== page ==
Shalom, shalom, but there is no Shalom…

Today is supposed to be a Quaker protest day for peace according to someone’s blog. I will go along with that. Every day should be a protest day for peace.

“Shalom” is a Hebrew word that means more than “peace” in the English sense. It means completion, wholeness, health, balance. So when the prophet complains that the leaders keep saying, “Enjoy the peace,” they are still not practicing shalom because there is no wholeness, no health for all members of society.

That is certainly true today, this day. We have no peace, no shalom. We have broken our only planet badly and we are dithering around, blaming others, pretending it ain’t so, making excuses, shrugging it off. We have made war on the earth itself and war across the earth. We are fighting for wealth and privilege. And that will not stop until we admit we are wrong and turn to the Lord for help. We can’t fix it by ourselves, and we may be past fixing it at all.

The Anglican Pacifist Fellowship has made the point in this Lambeth year (that’s a big meeting of all Anglican bishops once every decade) that since 1930 the Anglican bishops of the world have made resolutions for peace, and then stood aside while the governments went ahead with warmongering. They lay out the proof quite reasonably; it would be hard to refute it. There is no Shalom. The Jubilee declared by our Lord is violated. It is our fault, our own fault, our own most grievous fault.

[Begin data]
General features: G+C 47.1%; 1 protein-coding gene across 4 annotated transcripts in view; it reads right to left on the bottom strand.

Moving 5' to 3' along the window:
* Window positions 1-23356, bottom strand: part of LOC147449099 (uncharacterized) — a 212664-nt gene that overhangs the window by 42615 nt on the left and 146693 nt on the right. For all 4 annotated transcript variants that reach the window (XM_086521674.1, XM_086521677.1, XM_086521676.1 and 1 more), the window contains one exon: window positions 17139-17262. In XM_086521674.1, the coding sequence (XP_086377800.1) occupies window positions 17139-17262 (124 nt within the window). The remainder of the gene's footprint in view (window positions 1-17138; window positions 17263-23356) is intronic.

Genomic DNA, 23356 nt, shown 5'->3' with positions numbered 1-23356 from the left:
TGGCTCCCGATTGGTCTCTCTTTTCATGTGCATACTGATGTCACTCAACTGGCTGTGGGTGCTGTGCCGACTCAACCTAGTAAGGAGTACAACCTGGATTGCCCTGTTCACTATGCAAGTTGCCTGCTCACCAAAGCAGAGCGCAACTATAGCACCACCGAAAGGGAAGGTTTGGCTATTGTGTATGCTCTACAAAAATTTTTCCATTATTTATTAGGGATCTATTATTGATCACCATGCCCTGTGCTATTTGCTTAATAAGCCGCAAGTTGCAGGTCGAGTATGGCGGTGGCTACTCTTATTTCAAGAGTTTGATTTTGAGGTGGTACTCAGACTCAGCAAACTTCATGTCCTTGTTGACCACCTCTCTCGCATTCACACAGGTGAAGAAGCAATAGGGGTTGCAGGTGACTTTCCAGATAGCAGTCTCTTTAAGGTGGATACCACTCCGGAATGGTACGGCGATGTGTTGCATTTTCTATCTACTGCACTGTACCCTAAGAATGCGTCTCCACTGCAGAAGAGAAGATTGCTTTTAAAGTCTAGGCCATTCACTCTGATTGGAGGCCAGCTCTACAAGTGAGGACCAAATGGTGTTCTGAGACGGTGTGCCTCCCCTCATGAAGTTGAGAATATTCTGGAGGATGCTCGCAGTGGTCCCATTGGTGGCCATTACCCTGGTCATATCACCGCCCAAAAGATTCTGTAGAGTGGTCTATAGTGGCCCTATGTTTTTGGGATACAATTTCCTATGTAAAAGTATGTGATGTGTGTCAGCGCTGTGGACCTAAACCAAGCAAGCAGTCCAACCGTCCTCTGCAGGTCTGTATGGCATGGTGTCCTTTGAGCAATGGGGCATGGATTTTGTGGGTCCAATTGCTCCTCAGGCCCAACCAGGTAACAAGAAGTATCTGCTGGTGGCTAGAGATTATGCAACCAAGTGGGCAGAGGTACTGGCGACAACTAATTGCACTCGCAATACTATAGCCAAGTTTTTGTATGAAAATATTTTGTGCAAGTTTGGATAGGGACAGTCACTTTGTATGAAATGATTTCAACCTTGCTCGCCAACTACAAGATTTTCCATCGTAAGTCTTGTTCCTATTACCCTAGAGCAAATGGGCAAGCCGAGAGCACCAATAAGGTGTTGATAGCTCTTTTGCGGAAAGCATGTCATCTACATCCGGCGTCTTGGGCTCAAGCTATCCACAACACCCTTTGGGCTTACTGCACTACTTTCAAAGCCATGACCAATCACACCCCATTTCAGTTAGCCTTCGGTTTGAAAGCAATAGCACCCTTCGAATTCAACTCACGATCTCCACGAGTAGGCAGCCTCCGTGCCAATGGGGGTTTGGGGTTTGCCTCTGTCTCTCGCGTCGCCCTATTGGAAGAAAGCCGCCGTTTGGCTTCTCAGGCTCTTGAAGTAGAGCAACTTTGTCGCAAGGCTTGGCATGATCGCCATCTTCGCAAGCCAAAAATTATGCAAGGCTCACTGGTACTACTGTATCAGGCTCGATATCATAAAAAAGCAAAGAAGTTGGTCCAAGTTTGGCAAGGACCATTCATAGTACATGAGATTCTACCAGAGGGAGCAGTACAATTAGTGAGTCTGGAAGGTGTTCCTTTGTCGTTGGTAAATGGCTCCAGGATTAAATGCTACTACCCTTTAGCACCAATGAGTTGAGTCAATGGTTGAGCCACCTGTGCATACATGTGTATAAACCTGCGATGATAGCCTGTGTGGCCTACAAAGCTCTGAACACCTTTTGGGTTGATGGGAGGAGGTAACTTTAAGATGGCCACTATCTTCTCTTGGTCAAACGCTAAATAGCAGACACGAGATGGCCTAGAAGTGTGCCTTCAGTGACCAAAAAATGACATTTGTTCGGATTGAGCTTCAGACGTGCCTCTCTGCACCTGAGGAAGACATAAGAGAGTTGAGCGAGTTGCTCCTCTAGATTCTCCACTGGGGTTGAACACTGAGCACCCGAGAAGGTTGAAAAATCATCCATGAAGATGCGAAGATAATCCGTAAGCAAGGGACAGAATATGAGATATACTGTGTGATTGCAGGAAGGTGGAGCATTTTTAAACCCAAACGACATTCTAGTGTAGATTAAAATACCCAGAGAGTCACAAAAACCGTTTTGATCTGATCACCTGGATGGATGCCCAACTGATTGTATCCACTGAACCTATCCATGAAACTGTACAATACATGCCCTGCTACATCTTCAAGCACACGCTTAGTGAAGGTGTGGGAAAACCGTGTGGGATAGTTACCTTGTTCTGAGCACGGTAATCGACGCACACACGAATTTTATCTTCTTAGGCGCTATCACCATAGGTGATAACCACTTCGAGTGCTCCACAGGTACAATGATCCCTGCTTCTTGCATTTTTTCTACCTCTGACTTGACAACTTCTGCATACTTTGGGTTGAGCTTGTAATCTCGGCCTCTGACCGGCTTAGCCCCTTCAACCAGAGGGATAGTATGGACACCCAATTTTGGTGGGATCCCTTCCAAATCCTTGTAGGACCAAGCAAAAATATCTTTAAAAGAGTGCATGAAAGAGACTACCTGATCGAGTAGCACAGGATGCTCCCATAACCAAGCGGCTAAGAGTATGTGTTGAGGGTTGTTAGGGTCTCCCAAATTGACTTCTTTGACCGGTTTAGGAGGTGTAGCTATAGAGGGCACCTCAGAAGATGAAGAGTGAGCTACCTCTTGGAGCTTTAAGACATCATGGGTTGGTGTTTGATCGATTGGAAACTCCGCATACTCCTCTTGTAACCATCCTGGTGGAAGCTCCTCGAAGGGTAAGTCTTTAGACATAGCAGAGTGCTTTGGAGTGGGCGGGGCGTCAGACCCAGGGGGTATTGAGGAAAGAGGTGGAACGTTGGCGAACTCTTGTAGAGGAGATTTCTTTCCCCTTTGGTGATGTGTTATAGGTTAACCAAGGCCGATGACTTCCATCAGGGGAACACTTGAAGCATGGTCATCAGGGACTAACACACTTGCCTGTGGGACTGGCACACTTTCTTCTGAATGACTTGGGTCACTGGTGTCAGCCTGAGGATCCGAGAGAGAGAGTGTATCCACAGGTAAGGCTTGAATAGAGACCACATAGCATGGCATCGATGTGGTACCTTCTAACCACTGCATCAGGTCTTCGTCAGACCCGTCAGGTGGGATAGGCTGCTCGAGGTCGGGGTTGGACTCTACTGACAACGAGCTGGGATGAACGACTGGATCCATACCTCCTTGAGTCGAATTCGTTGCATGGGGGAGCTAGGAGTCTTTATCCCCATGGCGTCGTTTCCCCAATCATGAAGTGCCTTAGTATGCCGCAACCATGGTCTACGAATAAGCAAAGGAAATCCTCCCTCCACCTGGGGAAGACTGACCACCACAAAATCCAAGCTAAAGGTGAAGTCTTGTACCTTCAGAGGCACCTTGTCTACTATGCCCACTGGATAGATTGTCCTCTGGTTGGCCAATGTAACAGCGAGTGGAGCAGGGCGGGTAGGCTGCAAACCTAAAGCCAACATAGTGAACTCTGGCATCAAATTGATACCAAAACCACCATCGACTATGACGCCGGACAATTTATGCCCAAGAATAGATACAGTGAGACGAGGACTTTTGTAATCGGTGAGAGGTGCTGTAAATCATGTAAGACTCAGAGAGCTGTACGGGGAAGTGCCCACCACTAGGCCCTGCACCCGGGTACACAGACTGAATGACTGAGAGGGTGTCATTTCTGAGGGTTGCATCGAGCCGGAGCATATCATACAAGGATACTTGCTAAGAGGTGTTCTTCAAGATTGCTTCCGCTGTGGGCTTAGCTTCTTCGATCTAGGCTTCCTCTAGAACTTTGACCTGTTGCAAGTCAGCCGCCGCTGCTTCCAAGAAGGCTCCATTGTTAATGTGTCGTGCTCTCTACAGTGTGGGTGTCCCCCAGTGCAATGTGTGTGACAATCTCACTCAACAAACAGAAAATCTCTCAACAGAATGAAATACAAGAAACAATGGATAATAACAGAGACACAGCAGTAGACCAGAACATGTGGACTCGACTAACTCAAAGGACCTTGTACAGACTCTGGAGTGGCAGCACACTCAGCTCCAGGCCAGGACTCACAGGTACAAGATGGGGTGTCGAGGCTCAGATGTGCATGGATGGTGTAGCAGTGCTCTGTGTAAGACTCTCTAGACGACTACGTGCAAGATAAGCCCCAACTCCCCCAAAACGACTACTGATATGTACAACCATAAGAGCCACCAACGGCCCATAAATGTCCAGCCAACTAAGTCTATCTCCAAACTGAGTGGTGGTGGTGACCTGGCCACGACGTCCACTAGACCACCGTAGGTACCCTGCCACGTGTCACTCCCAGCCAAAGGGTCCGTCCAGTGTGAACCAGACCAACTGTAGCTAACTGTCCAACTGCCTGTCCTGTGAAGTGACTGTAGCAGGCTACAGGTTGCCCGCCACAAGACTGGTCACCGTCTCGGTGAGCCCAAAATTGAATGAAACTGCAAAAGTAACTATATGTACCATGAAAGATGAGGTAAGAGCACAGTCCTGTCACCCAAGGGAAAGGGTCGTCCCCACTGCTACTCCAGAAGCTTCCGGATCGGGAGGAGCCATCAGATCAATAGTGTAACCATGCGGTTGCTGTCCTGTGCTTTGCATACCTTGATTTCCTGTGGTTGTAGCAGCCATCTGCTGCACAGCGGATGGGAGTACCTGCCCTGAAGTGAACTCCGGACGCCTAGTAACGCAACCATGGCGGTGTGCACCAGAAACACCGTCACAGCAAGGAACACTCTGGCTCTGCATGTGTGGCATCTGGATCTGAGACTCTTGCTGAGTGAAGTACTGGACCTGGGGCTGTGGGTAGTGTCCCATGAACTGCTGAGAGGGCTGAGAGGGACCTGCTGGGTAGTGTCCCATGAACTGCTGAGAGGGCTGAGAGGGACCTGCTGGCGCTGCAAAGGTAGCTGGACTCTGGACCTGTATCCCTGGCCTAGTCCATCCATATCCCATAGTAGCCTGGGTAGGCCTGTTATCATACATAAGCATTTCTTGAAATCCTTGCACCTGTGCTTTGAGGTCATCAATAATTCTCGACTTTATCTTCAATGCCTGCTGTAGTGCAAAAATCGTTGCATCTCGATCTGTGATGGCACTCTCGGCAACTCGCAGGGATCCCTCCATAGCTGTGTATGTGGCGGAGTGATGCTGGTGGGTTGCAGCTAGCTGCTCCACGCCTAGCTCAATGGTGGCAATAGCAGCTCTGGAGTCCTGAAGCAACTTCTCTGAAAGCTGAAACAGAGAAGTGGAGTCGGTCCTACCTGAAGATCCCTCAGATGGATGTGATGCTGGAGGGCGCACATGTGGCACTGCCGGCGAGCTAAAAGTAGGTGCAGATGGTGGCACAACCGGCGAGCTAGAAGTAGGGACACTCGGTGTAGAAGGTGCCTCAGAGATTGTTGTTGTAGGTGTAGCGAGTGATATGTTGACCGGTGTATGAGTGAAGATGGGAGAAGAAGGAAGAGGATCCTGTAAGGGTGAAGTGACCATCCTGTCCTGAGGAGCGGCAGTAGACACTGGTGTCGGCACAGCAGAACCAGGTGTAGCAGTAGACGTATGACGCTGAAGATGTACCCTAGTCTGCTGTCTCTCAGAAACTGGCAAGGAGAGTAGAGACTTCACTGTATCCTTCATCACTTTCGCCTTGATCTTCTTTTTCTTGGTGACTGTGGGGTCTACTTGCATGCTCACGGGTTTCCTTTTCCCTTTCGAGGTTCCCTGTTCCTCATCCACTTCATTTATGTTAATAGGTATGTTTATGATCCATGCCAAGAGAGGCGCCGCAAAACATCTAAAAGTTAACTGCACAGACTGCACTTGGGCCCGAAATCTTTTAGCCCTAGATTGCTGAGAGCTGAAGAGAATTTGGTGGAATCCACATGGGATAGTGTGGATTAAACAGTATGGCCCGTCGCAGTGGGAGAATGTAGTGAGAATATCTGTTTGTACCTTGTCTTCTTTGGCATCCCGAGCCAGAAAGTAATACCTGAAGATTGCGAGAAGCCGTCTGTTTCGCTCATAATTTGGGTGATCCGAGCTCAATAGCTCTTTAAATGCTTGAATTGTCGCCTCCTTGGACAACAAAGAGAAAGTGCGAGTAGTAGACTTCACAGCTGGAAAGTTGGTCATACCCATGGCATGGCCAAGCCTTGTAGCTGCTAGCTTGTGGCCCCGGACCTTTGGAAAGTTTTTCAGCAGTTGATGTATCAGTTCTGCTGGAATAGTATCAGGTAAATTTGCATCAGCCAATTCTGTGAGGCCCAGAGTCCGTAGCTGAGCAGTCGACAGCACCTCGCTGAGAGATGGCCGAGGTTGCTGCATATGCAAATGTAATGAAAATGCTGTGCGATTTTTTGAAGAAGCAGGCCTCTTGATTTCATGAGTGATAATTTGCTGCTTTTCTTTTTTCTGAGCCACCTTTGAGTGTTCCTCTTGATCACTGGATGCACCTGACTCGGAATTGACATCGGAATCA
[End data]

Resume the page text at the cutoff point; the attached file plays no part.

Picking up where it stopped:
As we gather on First Day for worship, prayer, and communion, perhaps we need to prepare our hearts with confession, not just of personal sin, but of the corporate sin we tolerate from our governments. We need to pray: “Lord, forgive us our hard-heartedness, our lack of compassion, our willful ignorance of the needs of the poor. Forgive us for giving permission for war. Help us to end all war, defeat poverty, and nurture your children. Help us to restore creation, so that when thou dost return, we will be found to be worthy stewards.”

Confess, repent, be made whole. Thee has a responsibility for shalom, even if it is only the shalom of thy heart.


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